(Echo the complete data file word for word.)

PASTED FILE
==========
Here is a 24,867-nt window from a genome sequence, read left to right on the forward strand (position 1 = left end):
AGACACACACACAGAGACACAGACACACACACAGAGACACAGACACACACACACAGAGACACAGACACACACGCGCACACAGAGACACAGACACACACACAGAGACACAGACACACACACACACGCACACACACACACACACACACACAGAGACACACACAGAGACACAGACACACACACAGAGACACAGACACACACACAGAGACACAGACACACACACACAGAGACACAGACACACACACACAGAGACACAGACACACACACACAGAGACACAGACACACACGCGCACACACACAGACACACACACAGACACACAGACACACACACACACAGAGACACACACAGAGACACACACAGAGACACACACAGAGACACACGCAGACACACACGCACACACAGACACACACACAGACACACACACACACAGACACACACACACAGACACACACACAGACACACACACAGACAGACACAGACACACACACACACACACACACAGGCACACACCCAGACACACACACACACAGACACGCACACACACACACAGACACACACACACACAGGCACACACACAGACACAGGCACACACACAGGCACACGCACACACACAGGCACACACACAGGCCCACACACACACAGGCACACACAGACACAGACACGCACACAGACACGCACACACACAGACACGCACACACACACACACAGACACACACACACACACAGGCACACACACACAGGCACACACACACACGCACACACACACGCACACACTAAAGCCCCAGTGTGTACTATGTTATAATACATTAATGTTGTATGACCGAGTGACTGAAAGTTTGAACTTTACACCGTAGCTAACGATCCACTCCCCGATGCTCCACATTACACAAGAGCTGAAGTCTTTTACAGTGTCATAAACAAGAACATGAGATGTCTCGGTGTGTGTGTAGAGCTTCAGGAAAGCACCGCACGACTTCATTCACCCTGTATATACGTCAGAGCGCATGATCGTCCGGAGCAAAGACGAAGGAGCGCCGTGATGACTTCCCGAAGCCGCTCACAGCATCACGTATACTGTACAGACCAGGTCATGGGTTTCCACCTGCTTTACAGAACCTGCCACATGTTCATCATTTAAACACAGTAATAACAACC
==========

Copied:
Here is a 24,867-nt window from a genome sequence, read left to right on the forward strand (position 1 = left end):
AGACACACACACAGAGACACAGACACACACACAGAGACACAGACACACACACACAGAGACACAGACACACACGCGCACACAGAGACACAGACACACACACAGAGACACAGACACACACACACACGCACACACACACACACACACACACAGAGACACACACAGAGACACAGACACACACACAGAGACACAGACACACACACAGAGACACAGACACACACACACAGAGACACAGACACACACACACAGAGACACAGACACACACACACAGAGACACAGACACACACGCGCACACACACAGACACACACACAGACACACAGACACACACACACACAGAGACACACACAGAGACACACACAGAGACACACACAGAGACACACGCAGACACACACGCACACACAGACACACACACAGACACACACACACACAGACACACACACACAGACACACACACAGACACACACACAGACAGACACAGACACACACACACACACACACACAGGCACACACCCAGACACACACACACACAGACACGCACACACACACACAGACACACACACACACAGGCACACACACAGACACAGGCACACACACAGGCACACGCACACACACAGGCACACACACAGGCCCACACACACACAGGCACACACAGACACAGACACGCACACAGACACGCACACACACAGACACGCACACACACACACACAGACACACACACACACACAGGCACACACACACAGGCACACACACACACGCACACACACACGCACACACTAAAGCCCCAGTGTGTACTATGTTATAATACATTAATGTTGTATGACCGAGTGACTGAAAGTTTGAACTTTACACCGTAGCTAACGATCCACTCCCCGATGCTCCACATTACACAAGAGCTGAAGTCTTTTACAGTGTCATAAACAAGAACATGAGATGTCTCGGTGTGTGTGTAGAGCTTCAGGAAAGCACCGCACGACTTCATTCACCCTGTATATACGTCAGAGCGCATGATCGTCCGGAGCAAAGACGAAGGAGCGCCGTGATGACTTCCCGAAGCCGCTCACAGCATCACGTATACTGTACAGACCAGGTCATGGGTTTCCACCTGCTTTACAGAACCTGCCACATGTTCATCATTTAAACACAGTAATAACAACC